[This short is in response to the June 1st Writing Challenge]
Solante sat in her new home in the dark thinking about what had brought her to this point. First the sale on the house had fallen through, (the idiot had a short sale and still refused to be out before Christmas,) then she and her lover Karen had been forced by their own pending sale to move in with Karen’s mother in a cracker-box of a house for two months while looking for a new place. And Karen’s mom didn’t approve of her. Not when Solante stood as s tangible finality to Karen’s failed marriage, even if her daughter Nia loved her “second mom” more than peanut butter. (If a person smiles in the dark, does it let any light in?)
The moving storage container had gotten a ticket because of the alternate side street parking, and last week her car had been broken into; the stupid crook had used a crowbar on the dashboard, causing a thousand dollars worth of damage to steal a hundred dollar radio. Totaled. Now she had no transportation and a higher premium. She and Karen had started snapping at each other under the stress, and when Solante was passed over for a promotion that she been all but promised by her supervisor, the hot summer night she came home had been the last straw of the nightmare.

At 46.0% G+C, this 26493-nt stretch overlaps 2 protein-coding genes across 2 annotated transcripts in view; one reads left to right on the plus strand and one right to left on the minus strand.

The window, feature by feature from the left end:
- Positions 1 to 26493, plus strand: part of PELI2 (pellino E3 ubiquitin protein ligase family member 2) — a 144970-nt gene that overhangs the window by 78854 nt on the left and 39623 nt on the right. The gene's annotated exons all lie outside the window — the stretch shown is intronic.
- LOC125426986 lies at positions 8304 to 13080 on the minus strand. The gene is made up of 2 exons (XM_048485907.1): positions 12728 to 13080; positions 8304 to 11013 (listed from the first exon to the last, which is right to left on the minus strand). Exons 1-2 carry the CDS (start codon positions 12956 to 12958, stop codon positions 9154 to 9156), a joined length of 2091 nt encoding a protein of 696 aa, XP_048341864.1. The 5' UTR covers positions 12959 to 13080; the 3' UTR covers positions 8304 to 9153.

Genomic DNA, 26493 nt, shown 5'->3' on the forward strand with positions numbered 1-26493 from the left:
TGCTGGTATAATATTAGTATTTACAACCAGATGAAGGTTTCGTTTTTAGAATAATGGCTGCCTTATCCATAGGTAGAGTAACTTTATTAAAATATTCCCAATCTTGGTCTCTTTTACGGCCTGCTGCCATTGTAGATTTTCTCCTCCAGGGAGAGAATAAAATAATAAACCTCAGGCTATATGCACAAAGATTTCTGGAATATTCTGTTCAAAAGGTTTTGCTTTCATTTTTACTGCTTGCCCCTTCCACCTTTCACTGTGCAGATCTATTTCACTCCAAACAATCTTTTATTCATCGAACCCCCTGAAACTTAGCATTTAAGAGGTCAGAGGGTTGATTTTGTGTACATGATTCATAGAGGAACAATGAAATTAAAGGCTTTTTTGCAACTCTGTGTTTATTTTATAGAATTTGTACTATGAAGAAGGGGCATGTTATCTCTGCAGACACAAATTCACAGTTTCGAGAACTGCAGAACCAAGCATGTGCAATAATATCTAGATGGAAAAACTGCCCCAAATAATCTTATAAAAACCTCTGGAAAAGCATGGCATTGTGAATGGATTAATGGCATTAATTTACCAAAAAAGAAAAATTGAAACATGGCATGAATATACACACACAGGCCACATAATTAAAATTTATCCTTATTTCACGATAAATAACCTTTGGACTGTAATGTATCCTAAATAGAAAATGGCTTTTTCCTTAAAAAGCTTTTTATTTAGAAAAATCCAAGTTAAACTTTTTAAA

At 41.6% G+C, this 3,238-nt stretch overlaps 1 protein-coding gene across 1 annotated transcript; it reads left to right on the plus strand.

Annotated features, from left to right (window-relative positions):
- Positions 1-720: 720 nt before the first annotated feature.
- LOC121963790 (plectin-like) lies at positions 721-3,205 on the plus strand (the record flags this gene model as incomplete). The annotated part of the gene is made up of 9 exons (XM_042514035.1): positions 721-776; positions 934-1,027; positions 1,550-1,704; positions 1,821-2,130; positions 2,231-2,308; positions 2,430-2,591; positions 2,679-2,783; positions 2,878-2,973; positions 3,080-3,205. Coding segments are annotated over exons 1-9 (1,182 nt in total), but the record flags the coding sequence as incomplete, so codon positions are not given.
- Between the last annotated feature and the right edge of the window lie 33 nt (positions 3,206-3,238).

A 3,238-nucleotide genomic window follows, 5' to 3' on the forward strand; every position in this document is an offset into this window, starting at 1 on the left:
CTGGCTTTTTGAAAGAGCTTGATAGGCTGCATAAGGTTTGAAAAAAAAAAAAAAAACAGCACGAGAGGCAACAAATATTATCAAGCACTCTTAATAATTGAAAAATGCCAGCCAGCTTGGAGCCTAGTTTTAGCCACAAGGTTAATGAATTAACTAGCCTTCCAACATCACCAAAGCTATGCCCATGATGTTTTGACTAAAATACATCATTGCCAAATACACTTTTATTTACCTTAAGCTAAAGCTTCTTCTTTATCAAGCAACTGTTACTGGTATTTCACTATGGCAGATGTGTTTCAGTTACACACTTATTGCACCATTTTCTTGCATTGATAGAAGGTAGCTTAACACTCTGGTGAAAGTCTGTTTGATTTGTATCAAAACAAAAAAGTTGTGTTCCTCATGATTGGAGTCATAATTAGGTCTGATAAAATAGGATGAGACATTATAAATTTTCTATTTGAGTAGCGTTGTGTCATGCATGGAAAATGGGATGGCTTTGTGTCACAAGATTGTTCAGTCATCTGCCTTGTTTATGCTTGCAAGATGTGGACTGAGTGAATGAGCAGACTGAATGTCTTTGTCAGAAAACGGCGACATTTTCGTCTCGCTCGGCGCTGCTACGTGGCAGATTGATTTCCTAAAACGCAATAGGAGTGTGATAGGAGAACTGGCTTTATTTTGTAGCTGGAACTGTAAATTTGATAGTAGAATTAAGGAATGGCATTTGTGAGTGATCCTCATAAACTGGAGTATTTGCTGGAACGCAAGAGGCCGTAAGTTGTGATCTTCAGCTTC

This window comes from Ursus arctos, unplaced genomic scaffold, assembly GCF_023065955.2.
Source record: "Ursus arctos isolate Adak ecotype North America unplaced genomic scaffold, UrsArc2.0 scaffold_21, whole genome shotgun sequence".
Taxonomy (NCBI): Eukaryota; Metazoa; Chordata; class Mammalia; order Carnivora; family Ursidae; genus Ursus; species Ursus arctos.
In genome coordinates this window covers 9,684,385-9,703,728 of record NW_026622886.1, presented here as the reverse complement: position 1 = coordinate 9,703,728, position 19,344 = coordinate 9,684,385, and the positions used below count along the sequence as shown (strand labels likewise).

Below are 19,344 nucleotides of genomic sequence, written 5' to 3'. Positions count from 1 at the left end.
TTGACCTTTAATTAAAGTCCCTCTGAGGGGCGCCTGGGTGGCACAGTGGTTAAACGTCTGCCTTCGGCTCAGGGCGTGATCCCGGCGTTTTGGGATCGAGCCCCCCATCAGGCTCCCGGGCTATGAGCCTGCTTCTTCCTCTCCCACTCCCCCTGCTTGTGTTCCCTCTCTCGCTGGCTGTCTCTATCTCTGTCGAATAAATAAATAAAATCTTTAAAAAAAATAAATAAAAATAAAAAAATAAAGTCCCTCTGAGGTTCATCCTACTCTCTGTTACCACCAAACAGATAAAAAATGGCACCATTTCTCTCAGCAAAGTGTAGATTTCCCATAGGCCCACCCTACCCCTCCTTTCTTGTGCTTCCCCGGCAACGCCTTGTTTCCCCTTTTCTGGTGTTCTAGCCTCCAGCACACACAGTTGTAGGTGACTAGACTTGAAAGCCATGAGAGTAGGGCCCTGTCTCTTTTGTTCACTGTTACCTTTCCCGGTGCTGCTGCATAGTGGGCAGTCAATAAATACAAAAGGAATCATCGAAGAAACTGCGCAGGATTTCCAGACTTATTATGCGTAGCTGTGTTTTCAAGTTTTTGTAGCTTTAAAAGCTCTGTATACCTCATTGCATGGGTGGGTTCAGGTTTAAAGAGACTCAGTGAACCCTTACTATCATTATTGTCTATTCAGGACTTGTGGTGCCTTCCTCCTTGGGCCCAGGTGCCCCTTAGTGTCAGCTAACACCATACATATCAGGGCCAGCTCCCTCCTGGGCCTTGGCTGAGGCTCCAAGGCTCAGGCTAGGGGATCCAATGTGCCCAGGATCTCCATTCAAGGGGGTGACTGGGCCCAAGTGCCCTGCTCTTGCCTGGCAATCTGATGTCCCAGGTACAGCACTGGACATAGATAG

They screamed, she hit. Karen left with a bleeding lip, crying, and never came back. So here Solante sat, in a cheap but available apartment with no electric, empty but for a small stack of boxes in each room, listening to Nia’s voice echo through her mind. The black maw of the closet made her see stars in its void, and she had to remind herself to breathe when the depression lay too heavy on her chest.
She had thought they would be together, all three of them. She and Karen had so much in common. They liked the same clubs, the same movies, they were both savers rather than spenders, (and they say that the way you approach money is really the key to a successful relationship, right?) They had agreed that they needed to move, too. Before the nightmare of it had started. Obvious, really.
There was one thing about Karen that Solante had recognized in the end. She was attracted to abusive relationships. The thing they had done together before the move should have kept them a couple forever. Solante thought about what lay in the bottom of the tape-covered box by the sink. The reason they had to move, the blood stains on the hatchet. She smiled again to herself in the dark apartment. The secret of what lay beneath the concrete cellar of the old house; that was a secret she would share with Karen forever.